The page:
Paul gets Zee to point and click while he pokes his head through a photo stand-in of a reality TV star from his childhood. She’s a blond in a stetson and bikini top, 12-gauge in one hand, corgi in the other. After a failed attempt to have Zee pose as the corgi, they cross a line of used solar vehicles for sale and amble through the entrance to Desmond’s Cheesecake Diner.

The window where they sit overlooks about twenty low-rises housing delivery drones for the nearby fulfillment center that—by law—gets its name appended to all branding for surrounding businesses. 

“Welcome to Desmond’s Cheesecake Diner by Verbatum Center 275149,” greets a voice from the table’s touchscreen surface. “Reality at your call and beck. Good cheesecake. Great dining.”

The place is lit dimly and deserted aside from a dozen girls from the local high school accompanied by their softball coach. Their affectless banter makes Paul wish for the uptalk and vocal fry of his twenties when he was out west and the sheen of endless possibility hadn’t blinded him yet.

“You ever talk like them?” he asks Zee. She’s fixed intently on the girls through the corner of her eye. “They’ll make you talk like that when you start high school next year. You want Tarik to notice you then, you better start learning.”

“Stop it,” she says in that soft and playful whine that tells him she’s a long way from monotony as an affectation. 

He chortles. She’s on the edge of thirteen. He makes her a funny face now and then but thirteen for him was three decades and twice as many relapses ago.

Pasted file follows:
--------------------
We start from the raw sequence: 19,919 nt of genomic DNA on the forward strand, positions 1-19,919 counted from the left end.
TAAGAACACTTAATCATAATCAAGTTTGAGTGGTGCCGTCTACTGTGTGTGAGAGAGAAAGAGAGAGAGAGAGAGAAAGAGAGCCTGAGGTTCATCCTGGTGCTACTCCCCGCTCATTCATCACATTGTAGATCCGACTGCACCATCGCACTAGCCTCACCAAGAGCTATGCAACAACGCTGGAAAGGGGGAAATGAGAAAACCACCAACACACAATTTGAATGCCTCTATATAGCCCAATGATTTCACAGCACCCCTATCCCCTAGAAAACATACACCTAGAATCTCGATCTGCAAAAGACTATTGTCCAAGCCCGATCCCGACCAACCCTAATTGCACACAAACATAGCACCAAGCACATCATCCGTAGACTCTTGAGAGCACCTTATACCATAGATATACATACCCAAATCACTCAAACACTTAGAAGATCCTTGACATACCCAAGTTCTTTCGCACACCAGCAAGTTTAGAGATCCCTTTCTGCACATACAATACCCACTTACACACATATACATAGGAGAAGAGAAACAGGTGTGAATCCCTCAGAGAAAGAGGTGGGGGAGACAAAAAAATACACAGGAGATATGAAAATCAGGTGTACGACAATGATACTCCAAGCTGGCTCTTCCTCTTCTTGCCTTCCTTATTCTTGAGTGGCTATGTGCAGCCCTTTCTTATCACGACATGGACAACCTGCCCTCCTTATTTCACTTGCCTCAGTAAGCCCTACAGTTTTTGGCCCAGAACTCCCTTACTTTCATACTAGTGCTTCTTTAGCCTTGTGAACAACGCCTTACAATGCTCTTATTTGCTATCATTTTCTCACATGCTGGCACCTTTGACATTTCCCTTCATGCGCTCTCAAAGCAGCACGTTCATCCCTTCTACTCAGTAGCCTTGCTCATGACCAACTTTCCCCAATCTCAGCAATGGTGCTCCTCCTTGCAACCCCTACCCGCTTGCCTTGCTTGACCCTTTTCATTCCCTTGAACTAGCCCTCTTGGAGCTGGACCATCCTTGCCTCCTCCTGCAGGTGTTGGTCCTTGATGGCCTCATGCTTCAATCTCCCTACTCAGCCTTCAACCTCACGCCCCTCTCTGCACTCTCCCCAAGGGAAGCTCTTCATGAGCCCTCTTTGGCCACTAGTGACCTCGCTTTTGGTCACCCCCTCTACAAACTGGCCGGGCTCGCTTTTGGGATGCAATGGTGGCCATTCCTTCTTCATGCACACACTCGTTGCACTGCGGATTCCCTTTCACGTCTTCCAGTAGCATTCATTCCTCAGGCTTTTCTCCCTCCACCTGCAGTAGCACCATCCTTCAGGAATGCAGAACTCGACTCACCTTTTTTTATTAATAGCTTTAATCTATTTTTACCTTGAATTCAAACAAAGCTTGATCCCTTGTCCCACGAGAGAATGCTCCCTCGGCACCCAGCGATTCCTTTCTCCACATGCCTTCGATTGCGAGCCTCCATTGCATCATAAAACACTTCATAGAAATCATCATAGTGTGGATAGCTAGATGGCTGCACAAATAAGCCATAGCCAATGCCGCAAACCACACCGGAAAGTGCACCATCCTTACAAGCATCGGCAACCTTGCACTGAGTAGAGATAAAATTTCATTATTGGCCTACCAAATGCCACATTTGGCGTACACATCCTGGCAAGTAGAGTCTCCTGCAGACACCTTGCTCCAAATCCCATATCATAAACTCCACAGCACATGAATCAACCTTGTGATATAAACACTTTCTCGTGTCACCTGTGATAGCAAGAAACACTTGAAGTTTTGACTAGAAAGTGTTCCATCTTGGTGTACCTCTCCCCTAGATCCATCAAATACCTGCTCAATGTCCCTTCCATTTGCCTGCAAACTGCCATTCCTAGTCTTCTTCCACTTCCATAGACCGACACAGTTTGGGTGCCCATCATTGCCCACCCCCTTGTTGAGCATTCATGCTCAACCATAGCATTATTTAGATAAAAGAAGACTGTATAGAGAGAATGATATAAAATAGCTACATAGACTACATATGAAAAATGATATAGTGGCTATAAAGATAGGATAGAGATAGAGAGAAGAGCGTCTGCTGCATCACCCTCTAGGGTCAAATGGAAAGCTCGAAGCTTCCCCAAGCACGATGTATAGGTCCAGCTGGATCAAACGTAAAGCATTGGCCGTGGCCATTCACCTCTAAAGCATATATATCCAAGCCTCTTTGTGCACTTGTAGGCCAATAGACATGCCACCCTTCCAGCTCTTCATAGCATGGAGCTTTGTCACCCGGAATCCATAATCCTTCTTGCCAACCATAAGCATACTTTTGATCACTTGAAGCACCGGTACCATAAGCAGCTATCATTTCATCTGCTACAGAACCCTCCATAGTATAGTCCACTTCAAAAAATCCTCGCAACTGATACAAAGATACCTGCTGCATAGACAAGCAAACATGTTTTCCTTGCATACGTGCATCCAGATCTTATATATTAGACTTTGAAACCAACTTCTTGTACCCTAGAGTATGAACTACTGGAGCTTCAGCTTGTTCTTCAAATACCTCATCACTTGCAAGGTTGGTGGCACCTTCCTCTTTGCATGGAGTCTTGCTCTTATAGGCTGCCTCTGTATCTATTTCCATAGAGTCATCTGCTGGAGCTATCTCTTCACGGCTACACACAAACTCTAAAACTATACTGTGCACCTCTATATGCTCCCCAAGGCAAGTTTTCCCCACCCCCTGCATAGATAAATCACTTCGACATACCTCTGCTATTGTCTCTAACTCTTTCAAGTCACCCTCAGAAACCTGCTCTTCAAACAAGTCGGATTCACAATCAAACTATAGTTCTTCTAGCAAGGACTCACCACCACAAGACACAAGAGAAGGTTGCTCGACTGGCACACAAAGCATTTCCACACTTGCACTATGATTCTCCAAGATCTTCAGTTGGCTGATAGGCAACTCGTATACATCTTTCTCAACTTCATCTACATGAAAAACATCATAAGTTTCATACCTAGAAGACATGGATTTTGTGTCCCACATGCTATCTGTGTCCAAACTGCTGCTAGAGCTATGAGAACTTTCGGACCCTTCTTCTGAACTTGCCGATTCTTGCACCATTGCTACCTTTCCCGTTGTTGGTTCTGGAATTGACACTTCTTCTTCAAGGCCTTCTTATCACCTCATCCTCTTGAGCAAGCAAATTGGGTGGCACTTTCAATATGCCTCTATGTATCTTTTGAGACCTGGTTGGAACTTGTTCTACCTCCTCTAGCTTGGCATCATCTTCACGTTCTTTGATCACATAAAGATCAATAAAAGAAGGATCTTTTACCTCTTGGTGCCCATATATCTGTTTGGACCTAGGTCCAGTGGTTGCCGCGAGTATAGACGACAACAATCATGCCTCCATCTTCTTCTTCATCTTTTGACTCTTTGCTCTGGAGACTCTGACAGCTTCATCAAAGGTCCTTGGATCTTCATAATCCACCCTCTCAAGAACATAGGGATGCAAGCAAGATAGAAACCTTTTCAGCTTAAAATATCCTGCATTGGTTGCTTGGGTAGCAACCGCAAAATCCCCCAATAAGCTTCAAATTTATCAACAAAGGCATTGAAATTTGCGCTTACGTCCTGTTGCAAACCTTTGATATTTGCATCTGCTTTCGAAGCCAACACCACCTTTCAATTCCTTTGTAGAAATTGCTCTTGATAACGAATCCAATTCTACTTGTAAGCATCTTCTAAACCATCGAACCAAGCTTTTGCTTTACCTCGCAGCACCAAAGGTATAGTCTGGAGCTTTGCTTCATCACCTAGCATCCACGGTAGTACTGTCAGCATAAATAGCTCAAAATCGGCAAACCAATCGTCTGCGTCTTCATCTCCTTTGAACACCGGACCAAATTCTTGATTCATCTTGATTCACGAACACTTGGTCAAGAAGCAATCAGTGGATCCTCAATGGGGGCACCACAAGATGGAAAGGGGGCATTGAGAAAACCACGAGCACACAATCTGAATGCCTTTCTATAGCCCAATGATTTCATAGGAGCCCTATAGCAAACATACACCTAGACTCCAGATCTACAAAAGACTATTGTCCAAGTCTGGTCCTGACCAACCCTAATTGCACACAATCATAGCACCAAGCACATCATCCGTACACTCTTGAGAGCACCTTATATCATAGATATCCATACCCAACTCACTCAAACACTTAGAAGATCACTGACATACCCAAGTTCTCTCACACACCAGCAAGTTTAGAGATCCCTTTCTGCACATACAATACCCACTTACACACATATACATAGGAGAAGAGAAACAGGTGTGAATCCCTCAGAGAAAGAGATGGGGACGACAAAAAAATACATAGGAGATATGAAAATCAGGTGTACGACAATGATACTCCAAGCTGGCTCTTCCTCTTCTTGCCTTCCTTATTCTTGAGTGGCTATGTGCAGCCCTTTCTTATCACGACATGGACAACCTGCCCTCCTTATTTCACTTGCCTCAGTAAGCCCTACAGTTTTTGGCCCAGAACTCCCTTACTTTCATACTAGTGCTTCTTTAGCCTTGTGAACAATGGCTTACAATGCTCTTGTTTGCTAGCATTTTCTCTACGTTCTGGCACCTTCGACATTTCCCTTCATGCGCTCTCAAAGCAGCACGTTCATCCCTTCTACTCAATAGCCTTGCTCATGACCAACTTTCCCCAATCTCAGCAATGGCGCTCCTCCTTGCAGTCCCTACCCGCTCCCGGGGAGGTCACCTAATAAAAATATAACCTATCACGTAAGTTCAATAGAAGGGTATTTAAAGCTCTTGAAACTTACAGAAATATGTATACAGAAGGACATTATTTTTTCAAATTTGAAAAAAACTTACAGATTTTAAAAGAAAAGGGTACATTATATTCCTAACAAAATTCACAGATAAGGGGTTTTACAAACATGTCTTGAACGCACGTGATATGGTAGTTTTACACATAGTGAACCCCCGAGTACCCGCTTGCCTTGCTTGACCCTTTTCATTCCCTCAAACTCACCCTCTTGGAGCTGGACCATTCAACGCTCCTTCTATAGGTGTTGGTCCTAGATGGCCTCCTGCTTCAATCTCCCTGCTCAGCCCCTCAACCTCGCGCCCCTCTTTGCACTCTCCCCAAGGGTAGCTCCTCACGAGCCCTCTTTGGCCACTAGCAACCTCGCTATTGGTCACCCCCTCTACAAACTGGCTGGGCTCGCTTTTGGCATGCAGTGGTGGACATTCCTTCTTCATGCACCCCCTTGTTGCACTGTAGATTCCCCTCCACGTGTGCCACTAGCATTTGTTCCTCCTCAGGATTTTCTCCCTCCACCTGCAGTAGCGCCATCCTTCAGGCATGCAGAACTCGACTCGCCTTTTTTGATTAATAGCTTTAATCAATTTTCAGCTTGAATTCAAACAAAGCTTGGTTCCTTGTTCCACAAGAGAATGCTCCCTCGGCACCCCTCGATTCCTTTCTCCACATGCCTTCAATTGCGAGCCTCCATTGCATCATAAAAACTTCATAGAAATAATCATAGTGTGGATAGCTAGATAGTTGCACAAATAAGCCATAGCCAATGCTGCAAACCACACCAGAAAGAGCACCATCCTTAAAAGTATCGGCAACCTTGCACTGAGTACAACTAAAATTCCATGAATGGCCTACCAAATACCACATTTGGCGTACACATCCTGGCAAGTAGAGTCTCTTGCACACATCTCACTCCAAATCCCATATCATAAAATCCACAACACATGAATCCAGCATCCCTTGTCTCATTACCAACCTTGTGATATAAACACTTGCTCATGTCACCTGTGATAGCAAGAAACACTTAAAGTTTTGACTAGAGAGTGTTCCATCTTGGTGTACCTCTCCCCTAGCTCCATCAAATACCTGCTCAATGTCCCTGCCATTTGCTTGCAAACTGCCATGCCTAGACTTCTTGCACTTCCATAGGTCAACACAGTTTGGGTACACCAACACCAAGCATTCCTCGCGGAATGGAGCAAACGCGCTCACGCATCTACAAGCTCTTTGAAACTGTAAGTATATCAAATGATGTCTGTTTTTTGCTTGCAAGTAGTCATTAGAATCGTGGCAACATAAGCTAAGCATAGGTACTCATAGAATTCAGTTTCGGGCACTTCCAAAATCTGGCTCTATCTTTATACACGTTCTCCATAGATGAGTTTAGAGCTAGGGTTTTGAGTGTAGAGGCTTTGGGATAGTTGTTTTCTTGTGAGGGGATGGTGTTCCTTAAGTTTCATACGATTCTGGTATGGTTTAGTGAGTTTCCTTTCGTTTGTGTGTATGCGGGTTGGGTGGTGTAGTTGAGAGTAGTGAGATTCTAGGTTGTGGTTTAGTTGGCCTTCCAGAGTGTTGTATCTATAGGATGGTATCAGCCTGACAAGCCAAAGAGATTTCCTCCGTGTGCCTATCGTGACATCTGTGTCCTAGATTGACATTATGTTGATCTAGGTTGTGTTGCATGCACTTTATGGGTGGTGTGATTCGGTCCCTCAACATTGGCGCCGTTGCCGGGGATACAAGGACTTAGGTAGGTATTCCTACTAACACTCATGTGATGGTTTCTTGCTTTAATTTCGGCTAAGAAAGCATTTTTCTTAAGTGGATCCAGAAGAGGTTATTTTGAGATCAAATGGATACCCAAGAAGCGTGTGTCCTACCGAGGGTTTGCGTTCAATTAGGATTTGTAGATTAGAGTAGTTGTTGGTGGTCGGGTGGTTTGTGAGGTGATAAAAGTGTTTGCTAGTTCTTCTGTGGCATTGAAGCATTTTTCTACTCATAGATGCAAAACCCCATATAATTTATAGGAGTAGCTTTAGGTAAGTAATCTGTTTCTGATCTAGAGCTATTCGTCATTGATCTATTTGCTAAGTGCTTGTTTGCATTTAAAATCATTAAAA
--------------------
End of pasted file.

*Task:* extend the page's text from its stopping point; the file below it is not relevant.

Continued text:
Their orders go on the section of the table marked for food while the rest of its surface alternates between world news and ads for the vehicles parked outside. Verbatum has struck a landmark deal with the government in New Delhi for stereomodeling rights to the North Sentinel Islands, agreeing to temporarily relocate its twelve hundred indigenes while the modeling infrastructure is being built. Lot twenty-one has the 2032 Nissan Solstice for the unbeatable down payment of sixty-six hundred if you act now.

It takes Paul a moment with his apple tart and his eye on the softball coach to notice the door behind her and the neon letters above it that read ‘One Minute of Tokyo in RealSens.’

He drops his fork, wipes his hands on his puffer with the letters L-E-P-P across the back. “Be right back, babygirl.”